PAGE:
Stigma and HIV
Much of our work aims to understand and address stigma and health inequities across the HIV prevention and treatment cascade. Among people at risk for HIV, stigma associated with substance use disorders, race/ethnicity, gender identity, and other characteristics is related to behaviors that increase risk for HIV such as substance use and sex without condoms. Among people living with HIV, stigma associated with HIV is related to less engagement in treatment, less medication adherence, and worse wellbeing. We are collaborating on several projects related to HIV stigma.
Key populations at risk of HIV (including men who have sex with men, people who inject drugs, transgender women, and female sex workers) are often more likely to be infected with HIV but less likely than members of the general population to know of their HIV status, receive HIV prevention counseling, or be linked to HIV care services. Clinician stigma towards these groups remains a potent and persistent driver of these HIV disparities in many places of the world. We are incorporating evidence-based stigma reduction tools into a popular teletraining platform for clinicians and pilot testing our resulting intervention (Project ECHO® for HIV Prevention and Stigma Reduction) with clinicians in Malaysia, a context wherein clinician stigma and HIV disparities are substantial. This study is funded by the National Institute on Mental Health (R34MH124390).
We are working with Chanelle Howe and Akilah Dulin Keita to develop a reliable and valid measure of individual, interpersonal, and neighborhood resilience among African Americans living with HIV. This measure may ultimately inform the development and implementation of novel multilevel resilience-related interventions to reduce persistent racial disparities in HIV disease. This study is funded by the National Institute of Mental Health (R01MH112386).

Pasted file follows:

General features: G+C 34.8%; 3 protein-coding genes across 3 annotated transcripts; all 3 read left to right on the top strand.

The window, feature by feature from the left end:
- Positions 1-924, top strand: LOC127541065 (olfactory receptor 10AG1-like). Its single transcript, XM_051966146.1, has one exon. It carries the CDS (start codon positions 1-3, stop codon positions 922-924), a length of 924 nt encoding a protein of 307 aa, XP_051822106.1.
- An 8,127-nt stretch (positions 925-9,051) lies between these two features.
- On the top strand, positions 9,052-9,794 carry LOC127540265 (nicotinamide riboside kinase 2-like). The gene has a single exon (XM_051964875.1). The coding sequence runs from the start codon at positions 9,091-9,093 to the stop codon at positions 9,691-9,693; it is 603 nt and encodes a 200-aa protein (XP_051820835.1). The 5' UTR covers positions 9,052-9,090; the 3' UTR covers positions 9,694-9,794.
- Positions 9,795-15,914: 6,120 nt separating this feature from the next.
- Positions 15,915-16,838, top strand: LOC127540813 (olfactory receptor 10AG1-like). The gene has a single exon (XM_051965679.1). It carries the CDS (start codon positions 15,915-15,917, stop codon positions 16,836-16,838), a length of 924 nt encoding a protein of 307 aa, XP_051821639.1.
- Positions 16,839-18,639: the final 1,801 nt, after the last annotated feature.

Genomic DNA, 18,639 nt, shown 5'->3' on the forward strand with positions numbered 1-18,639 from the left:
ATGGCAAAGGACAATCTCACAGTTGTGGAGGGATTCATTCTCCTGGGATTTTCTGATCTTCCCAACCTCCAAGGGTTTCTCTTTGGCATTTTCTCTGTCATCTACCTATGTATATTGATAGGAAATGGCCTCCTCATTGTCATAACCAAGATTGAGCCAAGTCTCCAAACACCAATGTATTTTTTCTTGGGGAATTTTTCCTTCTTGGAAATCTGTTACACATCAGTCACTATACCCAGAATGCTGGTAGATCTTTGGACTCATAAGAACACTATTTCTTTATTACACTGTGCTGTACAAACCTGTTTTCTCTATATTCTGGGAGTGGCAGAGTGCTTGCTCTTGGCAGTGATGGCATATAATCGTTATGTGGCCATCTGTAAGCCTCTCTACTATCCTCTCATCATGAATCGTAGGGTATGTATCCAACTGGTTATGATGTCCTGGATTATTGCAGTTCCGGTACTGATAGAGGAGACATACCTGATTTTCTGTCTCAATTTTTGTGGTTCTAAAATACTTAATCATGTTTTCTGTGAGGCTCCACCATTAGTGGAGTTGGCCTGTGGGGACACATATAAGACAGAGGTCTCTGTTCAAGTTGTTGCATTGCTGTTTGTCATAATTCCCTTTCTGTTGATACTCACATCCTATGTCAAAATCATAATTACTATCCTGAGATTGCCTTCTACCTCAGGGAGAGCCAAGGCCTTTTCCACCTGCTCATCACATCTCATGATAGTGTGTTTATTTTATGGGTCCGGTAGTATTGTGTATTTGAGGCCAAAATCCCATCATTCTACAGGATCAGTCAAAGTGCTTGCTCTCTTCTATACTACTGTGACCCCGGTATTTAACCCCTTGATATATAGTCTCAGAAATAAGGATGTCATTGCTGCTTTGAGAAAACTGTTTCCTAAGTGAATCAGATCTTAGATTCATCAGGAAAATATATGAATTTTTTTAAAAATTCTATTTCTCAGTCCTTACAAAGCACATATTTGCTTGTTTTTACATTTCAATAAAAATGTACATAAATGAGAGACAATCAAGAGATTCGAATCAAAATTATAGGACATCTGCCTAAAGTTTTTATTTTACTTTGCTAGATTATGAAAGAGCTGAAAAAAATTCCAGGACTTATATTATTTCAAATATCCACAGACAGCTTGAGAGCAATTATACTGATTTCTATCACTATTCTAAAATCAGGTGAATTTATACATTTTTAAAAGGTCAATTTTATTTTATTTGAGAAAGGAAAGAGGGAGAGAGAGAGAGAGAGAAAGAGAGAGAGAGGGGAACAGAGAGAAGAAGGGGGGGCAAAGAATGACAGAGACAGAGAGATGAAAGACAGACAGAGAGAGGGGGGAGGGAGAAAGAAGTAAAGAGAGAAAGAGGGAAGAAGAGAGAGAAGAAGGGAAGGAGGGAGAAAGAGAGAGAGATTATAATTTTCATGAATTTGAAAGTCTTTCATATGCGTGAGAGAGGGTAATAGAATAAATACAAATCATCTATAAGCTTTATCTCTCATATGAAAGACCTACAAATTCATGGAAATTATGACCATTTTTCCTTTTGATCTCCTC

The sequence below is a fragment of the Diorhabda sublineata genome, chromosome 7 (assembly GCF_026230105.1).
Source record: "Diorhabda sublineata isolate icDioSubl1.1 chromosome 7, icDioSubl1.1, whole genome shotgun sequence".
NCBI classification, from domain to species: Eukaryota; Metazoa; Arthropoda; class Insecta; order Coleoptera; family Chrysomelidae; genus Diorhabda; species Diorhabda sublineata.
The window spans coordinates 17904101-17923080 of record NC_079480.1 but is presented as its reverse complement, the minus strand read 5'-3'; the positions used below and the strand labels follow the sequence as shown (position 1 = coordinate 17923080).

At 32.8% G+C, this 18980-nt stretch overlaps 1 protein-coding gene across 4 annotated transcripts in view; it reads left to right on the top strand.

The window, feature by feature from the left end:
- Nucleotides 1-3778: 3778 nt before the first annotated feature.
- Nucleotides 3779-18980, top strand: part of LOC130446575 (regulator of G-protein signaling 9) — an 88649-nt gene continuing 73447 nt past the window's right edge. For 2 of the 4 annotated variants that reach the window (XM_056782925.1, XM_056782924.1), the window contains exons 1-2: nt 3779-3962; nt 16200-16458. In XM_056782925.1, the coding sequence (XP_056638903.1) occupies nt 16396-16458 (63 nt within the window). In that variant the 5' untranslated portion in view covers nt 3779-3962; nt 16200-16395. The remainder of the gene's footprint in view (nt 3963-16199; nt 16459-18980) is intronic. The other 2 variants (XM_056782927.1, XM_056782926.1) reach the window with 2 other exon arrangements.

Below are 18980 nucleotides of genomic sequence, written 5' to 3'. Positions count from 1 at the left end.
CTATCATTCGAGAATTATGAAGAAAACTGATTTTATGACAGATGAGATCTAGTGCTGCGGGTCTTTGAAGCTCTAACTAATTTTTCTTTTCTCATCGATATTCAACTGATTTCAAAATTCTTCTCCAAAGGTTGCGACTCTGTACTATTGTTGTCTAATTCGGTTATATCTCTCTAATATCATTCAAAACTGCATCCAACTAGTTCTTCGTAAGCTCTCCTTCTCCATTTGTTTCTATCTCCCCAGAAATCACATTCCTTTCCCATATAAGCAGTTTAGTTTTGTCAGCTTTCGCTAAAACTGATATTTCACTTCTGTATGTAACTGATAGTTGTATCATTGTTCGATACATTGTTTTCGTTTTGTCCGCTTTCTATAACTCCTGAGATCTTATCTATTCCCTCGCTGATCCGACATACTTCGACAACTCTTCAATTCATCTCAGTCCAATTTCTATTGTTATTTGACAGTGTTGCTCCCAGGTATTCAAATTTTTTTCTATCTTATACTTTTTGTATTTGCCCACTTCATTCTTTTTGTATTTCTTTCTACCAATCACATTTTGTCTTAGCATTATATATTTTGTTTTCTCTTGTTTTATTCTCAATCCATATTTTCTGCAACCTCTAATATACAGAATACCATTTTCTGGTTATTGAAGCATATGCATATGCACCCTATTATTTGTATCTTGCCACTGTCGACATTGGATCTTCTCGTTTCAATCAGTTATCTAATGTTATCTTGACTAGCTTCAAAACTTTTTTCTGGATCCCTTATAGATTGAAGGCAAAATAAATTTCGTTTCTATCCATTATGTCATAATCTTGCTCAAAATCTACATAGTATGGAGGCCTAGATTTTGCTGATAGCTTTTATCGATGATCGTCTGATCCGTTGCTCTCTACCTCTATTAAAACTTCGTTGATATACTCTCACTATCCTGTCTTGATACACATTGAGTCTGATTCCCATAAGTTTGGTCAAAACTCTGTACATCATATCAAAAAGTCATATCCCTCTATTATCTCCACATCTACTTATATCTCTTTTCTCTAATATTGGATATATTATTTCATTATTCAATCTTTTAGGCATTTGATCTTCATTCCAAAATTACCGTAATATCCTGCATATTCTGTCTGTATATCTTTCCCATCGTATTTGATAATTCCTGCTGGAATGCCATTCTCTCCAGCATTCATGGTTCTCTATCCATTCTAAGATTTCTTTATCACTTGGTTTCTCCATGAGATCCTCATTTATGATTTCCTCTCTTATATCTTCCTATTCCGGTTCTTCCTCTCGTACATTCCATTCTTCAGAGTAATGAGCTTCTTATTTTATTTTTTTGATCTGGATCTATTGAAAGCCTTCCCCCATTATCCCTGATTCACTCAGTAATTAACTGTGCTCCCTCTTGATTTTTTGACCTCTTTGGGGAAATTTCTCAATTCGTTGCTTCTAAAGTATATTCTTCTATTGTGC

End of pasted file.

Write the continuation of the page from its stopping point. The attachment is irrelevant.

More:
Over half of HIV infections worldwide are undiagnosed. To increase HIV testing, the World Health Organization recommends that persons living with HIV receive health care provider assistance to notify their sex and needle-sharing partners of shared exposure so that they can be tested. Two key populations for assisted partner services are prisoners, who are at increased risk of HIV infection, and their partners in the community, who are also at risk. To increase the number of at-risk partners who know their HIV status, we worked with Gabriel Culbert to develop IMPART, a nurse-assisted partner notification intervention for criminal justice settings. If successful, IMPART would provide an important new approach to increase HIV testing among community dwelling partners of HIV-positive male prison inmates in global regions where HIV prevalence among prisoners is high. This study is funded by the National Institute of Mental Health (R34MH115779).
Engagement in HIV care is important for maintaining the health and wellbeing of people living with HIV. Yet, approximately 60% of PLWH in the United States and 20% of PLWH in Delaware are not engaged in care. We are working with the Christiana Care HIV Community Program to compare barriers to HIV care engagement in Wilmington, Smyrna, and Georgetown, Delaware via qualitative interviews with people living with HIV and healthcare providers. These sites are proximal to the locations with the highest concentrations of HIV in the state and differ geographically and socio-culturally. Research comparing barriers, including experiences of stigma, can inform the adaptation of interventions to enhance engagement in care throughout the state of Delaware.
Black men who have sex with men experience an alarmingly high rate of HIV and STIs in the US. We are working with Lisa Eaton, PhD to develop and conduct structural and stigma-focused interventions to increase HIV and STI testing uptake among Black men who have sex with men. This study is funded by the National Institute of Mental Health (R01MH109409).